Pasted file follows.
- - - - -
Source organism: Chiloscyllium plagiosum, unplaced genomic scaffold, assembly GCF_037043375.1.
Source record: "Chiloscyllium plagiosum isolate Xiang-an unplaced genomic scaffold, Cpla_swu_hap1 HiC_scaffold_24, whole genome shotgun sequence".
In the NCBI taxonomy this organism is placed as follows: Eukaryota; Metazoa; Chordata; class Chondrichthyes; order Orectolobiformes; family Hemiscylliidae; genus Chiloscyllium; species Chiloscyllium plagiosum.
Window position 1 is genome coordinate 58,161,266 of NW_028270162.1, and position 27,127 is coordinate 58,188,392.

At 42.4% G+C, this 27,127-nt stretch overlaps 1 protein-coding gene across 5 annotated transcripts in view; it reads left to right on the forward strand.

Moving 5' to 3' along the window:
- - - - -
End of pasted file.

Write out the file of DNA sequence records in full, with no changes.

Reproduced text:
Source organism: Chiloscyllium plagiosum, unplaced genomic scaffold, assembly GCF_037043375.1.
Source record: "Chiloscyllium plagiosum isolate Xiang-an unplaced genomic scaffold, Cpla_swu_hap1 HiC_scaffold_24, whole genome shotgun sequence".
In the NCBI taxonomy this organism is placed as follows: Eukaryota; Metazoa; Chordata; class Chondrichthyes; order Orectolobiformes; family Hemiscylliidae; genus Chiloscyllium; species Chiloscyllium plagiosum.
Window position 1 is genome coordinate 58,161,266 of NW_028270162.1, and position 27,127 is coordinate 58,188,392.

At 42.4% G+C, this 27,127-nt stretch overlaps 1 protein-coding gene across 5 annotated transcripts in view; it reads left to right on the forward strand.

Moving 5' to 3' along the window: